S. and stress-related disorders. . injuries. An increase in the frequency of extreme events may result in more eventrelated deaths.Extreme Events Extreme weather events can be destructive to human health and well-being. The extent to which climate change may affect the frequency and severity of these events. such as hurricanes and extreme heat and floods. Climate Change Science Program. is being investigated by the U. infectious diseases.

temperature and humidity levels must be sufficient for certain disease-carrying vectors. such as ticks that carry Lyme disease. to thrive. climate change will decrease transmission via reductions in rainfall or temperatures that are too high for transmission. dengue fever. . particularly those diseases that appear in warm areas and are spread by mosquitoes and other insects.Climate-Sensitive Diseases Climate change may increase the risk of some infectious diseases. And climate change could push temperature and humidity levels either towards or away from optimum conditions for the survival rate of ticks. algal blooms could occur more frequently as temperatures warm ³ particularly in areas with polluted waters ³ in which case diseases (such as cholera) that tend to accompany algal blooms could become more frequent. and encephalitis. yellow fever. in combination with favorable rainfall patterns. These "vector-borne" diseases include malaria. Higher temperatures. In other locations. Also. For example. could prolong disease transmission seasons in some locations where certain diseases already exist.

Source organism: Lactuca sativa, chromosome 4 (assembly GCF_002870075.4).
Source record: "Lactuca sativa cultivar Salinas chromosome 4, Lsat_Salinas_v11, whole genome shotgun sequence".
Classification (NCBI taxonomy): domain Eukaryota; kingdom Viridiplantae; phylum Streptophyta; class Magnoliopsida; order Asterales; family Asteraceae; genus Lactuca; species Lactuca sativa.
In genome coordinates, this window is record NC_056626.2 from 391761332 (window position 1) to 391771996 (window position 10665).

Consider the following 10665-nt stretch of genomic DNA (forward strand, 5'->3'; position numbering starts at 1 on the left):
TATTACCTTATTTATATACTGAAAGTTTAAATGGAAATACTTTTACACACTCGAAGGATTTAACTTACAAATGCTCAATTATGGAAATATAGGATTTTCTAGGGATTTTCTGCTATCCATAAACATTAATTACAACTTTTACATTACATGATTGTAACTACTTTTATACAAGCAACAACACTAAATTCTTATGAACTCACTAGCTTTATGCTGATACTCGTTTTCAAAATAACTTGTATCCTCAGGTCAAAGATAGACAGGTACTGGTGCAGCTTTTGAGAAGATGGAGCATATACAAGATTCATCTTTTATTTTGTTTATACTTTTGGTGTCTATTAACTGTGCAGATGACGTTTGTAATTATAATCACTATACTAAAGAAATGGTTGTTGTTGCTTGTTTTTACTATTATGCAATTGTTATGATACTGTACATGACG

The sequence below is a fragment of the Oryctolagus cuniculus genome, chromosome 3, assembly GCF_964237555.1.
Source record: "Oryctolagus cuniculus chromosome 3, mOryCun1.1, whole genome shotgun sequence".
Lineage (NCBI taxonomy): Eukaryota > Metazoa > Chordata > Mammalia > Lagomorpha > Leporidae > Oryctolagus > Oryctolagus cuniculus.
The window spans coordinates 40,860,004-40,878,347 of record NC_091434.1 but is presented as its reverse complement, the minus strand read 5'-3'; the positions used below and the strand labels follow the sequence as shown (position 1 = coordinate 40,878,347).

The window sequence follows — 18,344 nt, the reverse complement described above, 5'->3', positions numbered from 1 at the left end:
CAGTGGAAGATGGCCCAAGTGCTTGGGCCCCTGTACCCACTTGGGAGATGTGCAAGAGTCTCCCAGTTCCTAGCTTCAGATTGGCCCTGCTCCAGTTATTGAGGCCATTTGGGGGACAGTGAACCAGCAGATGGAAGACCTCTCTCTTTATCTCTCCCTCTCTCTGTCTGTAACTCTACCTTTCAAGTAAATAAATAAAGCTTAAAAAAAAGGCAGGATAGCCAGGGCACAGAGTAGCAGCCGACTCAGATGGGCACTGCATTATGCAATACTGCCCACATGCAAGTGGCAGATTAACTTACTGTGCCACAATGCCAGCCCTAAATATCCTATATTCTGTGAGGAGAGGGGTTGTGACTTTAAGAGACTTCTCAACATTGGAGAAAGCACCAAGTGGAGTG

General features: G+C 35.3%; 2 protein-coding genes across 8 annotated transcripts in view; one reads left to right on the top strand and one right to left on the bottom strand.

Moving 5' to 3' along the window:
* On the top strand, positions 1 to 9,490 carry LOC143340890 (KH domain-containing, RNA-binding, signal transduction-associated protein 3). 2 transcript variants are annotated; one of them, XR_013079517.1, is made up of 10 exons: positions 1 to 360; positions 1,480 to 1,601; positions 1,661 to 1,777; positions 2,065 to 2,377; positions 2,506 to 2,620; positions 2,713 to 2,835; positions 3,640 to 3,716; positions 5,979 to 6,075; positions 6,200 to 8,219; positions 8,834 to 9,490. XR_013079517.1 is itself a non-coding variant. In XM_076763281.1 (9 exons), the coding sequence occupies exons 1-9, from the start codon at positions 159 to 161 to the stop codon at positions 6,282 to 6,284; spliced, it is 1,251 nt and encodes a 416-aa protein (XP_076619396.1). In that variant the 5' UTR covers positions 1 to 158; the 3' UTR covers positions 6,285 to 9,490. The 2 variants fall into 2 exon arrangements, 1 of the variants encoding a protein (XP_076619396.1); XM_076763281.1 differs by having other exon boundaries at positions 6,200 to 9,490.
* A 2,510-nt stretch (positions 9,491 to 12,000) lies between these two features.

Exposure to particle pollution is linked to a variety of significant health problems. can cause ground-level ozone to increase. and is especially harmful for those with asthma and other chronic lung diseases. Sunlight and high temperatures. combined with other pollutants such as nitrogen oxides and volatile organic compounds. Ground-level ozone can damage lung tissue. Climate change may increase the concentration of ground-level ozone. Another pollutant of concern is "particulate matter." also known as particle pollution or PM. Particle pollution also is the main cause of visibility impairment in the nation¶s cities and national parks. Particulate matter is a complex mixture of extremely small particles and liquid droplets. . these particles can reach the deepest regions of the lungs. When breathed in.Air Quality Climate change is expected to contribute to air quality problems. but the magnitude of the effect is uncertain. Climate change may indirectly affect the concentration of PM pollution in the air by affecting natural or ³biogenic´ sources of PM such as wildfires and dust from dry soils. Respiratory disorders may be exacerbated by warming-induced increases in the frequency of smog (ground-level ozone) events and particulate air pollution.